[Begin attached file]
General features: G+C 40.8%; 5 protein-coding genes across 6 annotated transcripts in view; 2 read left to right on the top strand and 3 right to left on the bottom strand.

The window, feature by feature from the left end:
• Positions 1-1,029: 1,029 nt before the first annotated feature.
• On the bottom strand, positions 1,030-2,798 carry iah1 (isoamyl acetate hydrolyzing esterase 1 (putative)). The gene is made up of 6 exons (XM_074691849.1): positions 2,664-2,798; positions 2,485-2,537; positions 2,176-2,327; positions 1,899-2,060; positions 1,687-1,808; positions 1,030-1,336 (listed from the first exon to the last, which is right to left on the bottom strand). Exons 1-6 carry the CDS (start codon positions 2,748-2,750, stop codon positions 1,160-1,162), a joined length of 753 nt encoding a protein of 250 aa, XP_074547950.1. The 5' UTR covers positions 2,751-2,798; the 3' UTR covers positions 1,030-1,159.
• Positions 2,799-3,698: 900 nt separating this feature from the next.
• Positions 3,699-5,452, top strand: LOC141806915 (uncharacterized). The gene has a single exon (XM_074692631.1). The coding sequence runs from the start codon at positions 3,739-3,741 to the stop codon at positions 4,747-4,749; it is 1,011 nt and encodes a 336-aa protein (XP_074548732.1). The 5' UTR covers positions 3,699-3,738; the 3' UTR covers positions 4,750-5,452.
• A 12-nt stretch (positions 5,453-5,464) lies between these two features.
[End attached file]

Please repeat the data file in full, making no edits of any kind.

General features: G+C 40.8%; 5 protein-coding genes across 6 annotated transcripts in view; 2 read left to right on the top strand and 3 right to left on the bottom strand.

The window, feature by feature from the left end:
• Positions 1-1,029: 1,029 nt before the first annotated feature.
• On the bottom strand, positions 1,030-2,798 carry iah1 (isoamyl acetate hydrolyzing esterase 1 (putative)). The gene is made up of 6 exons (XM_074691849.1): positions 2,664-2,798; positions 2,485-2,537; positions 2,176-2,327; positions 1,899-2,060; positions 1,687-1,808; positions 1,030-1,336 (listed from the first exon to the last, which is right to left on the bottom strand). Exons 1-6 carry the CDS (start codon positions 2,748-2,750, stop codon positions 1,160-1,162), a joined length of 753 nt encoding a protein of 250 aa, XP_074547950.1. The 5' UTR covers positions 2,751-2,798; the 3' UTR covers positions 1,030-1,159.
• Positions 2,799-3,698: 900 nt separating this feature from the next.
• Positions 3,699-5,452, top strand: LOC141806915 (uncharacterized). The gene has a single exon (XM_074692631.1). The coding sequence runs from the start codon at positions 3,739-3,741 to the stop codon at positions 4,747-4,749; it is 1,011 nt and encodes a 336-aa protein (XP_074548732.1). The 5' UTR covers positions 3,699-3,738; the 3' UTR covers positions 4,750-5,452.
• A 12-nt stretch (positions 5,453-5,464) lies between these two features.